In order to be a global classroom Mozilla needs to create a federated learning space that would be distributed across the web. We need to connect advocates for Open Education Resources with Developers of the Open Web. Mozilla is the natural synapse. In fact Mozilla just announced a million dollar initiative to support the development of open source and free software. The global classroom needs Mozilla to support efforts to stop the deprecating of RSS.
RSS powers the best learning spaces on the web as it allows learners to be empowered to own their domain. In fact the best open courses on the Web run on RSS and it feels as if content silos are deprecating a basic and fundamental feature of the web. I fear a future where teachers can not pull content into a class hub and learners can push it out into the world. We need someone to build an RSS reader with learning as the essential design feature.
Mozilla’s open source tools also needs to focus on Digital Media. The loss of Popcorn, while understandably necessary, was devastating. Just when the Webmaker program was scaling up it was rebranded and favorite tools disappeared. Mozilla felt like any other edtech content silo.
The pain of losing Popcorn was also because of open wounds. A few months earlier the developers of Zeega were bought out by Buzzfeed and the tool was shut down. We found ourselves lost creatively. No tools to remix audio and video. The recent webmaker data from Chicago and New York illustrate that video matters. First time web users want virality not code. I hope some money flows to someone trying to solve this problem.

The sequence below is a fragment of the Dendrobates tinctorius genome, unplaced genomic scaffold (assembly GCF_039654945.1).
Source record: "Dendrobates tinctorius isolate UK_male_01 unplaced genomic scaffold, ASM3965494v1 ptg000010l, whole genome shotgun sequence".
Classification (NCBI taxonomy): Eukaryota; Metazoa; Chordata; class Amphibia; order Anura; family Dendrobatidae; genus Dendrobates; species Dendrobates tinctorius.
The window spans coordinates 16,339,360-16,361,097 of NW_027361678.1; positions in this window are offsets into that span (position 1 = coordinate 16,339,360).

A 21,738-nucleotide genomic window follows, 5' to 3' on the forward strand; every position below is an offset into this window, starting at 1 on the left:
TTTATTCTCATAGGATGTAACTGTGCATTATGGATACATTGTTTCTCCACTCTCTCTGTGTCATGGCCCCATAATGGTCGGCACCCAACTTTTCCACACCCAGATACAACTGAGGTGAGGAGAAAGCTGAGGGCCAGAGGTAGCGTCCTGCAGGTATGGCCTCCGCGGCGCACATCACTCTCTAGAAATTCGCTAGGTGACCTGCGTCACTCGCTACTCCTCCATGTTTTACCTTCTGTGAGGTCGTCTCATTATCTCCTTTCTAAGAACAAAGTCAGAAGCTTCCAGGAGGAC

Mozilla needs to help build tools for learning and creativity. I hope to offer some perspectives on this issue. People find agency through artistry.
My Plans As a Participant Leader in 2016
I want to create a course module that can be hosted on Thimble and Github. Much of this already exists and a design effort was launched by MLN. We need to continue this work and bring it across Mozilla.
I want to build a global learning experience focused on judging the credibility of web resources. I have piloted and tested a program of credibility with the Mozilla Web Club I facilitate, the Elm City Webmakers. I want to scale this up and run as a distributed networked class.
I want to run a global Pechaflickr challenge. I would love to have some fun, and discuss the similarities between open learning and improv, by having the crowd choose a key term for a random set of Pecha Kucha slides using Alan Levine’s pechaflickr tool.
I’d also like to sit around with a group of people and hack together a Mozilla Web Club kit on Thimble. This could be a template website that clubs could remix on Thimble and then export to their own site if their skills and members level up.
I want to think about the types of professional development opportunities Mozilla should offer. Here we should simply reach out to those surveyed and ask, “What kind of professional development do you want?” Then we should take those answers, embed lessons in web literacy, and design programs built on the values of Mozilla.
Finally I want to continue working with Chad Sansig, Robert Friedman and hopefully a robust MLN mentor community to keep cranking out curriculum.